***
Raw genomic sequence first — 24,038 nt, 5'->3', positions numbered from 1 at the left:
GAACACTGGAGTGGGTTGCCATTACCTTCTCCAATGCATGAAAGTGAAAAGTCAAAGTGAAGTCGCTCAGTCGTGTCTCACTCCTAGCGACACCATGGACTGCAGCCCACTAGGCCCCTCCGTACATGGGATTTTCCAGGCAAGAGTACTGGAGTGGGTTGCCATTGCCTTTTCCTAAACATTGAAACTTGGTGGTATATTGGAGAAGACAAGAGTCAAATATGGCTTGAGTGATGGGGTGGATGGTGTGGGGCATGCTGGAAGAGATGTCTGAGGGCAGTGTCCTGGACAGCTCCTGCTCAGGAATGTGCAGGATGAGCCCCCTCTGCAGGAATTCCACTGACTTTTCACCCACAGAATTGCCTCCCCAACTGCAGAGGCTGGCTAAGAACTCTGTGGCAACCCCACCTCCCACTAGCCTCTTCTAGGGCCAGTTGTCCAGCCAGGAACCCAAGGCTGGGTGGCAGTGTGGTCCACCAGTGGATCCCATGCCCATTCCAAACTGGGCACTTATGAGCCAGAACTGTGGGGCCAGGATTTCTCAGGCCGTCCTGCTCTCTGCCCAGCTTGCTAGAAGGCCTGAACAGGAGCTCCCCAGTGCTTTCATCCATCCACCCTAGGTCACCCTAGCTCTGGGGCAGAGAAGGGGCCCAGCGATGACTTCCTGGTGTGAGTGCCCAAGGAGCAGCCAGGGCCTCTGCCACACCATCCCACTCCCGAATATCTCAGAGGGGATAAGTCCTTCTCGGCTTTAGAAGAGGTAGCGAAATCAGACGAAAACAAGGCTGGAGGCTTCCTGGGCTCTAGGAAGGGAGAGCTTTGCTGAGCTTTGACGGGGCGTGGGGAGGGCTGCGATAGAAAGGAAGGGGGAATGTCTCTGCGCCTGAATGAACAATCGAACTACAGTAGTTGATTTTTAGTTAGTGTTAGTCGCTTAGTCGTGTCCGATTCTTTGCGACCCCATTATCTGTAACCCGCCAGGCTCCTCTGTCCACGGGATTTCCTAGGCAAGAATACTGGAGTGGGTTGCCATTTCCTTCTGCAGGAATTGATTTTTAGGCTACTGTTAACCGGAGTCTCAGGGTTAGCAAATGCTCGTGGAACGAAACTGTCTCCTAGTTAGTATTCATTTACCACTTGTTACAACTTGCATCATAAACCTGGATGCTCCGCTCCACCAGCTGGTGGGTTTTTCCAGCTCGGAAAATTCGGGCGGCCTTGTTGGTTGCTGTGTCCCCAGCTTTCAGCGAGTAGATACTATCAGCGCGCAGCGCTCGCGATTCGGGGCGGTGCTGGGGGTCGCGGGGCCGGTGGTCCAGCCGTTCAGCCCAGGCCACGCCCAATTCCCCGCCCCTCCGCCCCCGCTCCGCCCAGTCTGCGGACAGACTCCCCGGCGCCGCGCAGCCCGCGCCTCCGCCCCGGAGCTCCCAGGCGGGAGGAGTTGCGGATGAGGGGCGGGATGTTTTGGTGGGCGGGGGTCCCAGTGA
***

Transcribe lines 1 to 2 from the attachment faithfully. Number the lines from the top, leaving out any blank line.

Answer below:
Raw genomic sequence first — 24,038 nt, 5'->3', positions numbered from 1 at the left:
GAACACTGGAGTGGGTTGCCATTACCTTCTCCAATGCATGAAAGTGAAAAGTCAAAGTGAAGTCGCTCAGTCGTGTCTCACTCCTAGCGACACCATGGACTGCAGCCCACTAGGCCCCTCCGTACATGGGATTTTCCAGGCAAGAGTACTGGAGTGGGTTGCCATTGCCTTTTCCTAAACATTGAAACTTGGTGGTATATTGGAGAAGACAAGAGTCAAATATGGCTTGAGTGATGGGGTGGATGGTGTGGGGCATGCTGGAAGAGATGTCTGAGGGCAGTGTCCTGGACAGCTCCTGCTCAGGAATGTGCAGGATGAGCCCCCTCTGCAGGAATTCCACTGACTTTTCACCCACAGAATTGCCTCCCCAACTGCAGAGGCTGGCTAAGAACTCTGTGGCAACCCCACCTCCCACTAGCCTCTTCTAGGGCCAGTTGTCCAGCCAGGAACCCAAGGCTGGGTGGCAGTGTGGTCCACCAGTGGATCCCATGCCCATTCCAAACTGGGCACTTATGAGCCAGAACTGTGGGGCCAGGATTTCTCAGGCCGTCCTGCTCTCTGCCCAGCTTGCTAGAAGGCCTGAACAGGAGCTCCCCAGTGCTTTCATCCATCCACCCTAGGTCACCCTAGCTCTGGGGCAGAGAAGGGGCCCAGCGATGACTTCCTGGTGTGAGTGCCCAAGGAGCAGCCAGGGCCTCTGCCACACCATCCCACTCCCGAATATCTCAGAGGGGATAAGTCCTTCTCGGCTTTAGAAGAGGTAGCGAAATCAGACGAAAACAAGGCTGGAGGCTTCCTGGGCTCTAGGAAGGGAGAGCTTTGCTGAGCTTTGACGGGGCGTGGGGAGGGCTGCGATAGAAAGGAAGGGGGAATGTCTCTGCGCCTGAATGAACAATCGAACTACAGTAGTTGATTTTTAGTTAGTGTTAGTCGCTTAGTCGTGTCCGATTCTTTGCGACCCCATTATCTGTAACCCGCCAGGCTCCTCTGTCCACGGGATTTCCTAGGCAAGAATACTGGAGTGGGTTGCCATTTCCTTCTGCAGGAATTGATTTTTAGGCTACTGTTAACCGGAGTCTCAGGGTTAGCAAATGCTCGTGGAACGAAACTGTCTCCTAGTTAGTATTCATTTACCACTTGTTACAACTTGCATCATAAACCTGGATGCTCCGCTCCACCAGCTGGTGGGTTTTTCCAGCTCGGAAAATTCGGGCGGCCTTGTTGGTTGCTGTGTCCCCAGCTTTCAGCGAGTAGATACTATCAGCGCGCAGCGCTCGCGATTCGGGGCGGTGCTGGGGGTCGCGGGGCCGGTGGTCCAGCCGTTCAGCCCAGGCCACGCCCAATTCCCCGCCCCTCCGCCCCCGCTCCGCCCAGTCTGCGGACAGACTCCCCGGCGCCGCGCAGCCCGCGCCTCCGCCCCGGAGCTCCCAGGCGGGAGGAGTTGCGGATGAGGGGCGGGATGTTTTGGTGGGCGGGGGTCCCAGTGA